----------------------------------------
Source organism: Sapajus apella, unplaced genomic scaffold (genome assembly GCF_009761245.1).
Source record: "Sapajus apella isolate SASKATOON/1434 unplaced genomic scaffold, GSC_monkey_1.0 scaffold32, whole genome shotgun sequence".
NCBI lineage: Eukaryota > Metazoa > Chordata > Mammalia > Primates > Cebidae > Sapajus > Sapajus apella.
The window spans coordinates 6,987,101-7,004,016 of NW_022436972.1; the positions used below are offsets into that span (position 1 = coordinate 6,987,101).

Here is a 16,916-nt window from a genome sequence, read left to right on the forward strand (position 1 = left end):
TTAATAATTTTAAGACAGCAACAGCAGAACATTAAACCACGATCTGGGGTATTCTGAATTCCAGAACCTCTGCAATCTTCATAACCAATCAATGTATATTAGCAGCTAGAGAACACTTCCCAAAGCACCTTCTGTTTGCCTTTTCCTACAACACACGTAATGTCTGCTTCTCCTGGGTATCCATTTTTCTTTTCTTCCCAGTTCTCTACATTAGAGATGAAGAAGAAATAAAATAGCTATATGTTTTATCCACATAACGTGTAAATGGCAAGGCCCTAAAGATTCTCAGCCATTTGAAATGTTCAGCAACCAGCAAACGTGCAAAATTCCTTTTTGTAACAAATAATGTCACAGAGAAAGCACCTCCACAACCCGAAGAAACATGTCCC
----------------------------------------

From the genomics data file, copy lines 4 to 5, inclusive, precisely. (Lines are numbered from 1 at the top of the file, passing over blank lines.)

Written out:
The window spans coordinates 6,987,101-7,004,016 of NW_022436972.1; the positions used below are offsets into that span (position 1 = coordinate 6,987,101).

Here is a 16,916-nt window from a genome sequence, read left to right on the forward strand (position 1 = left end):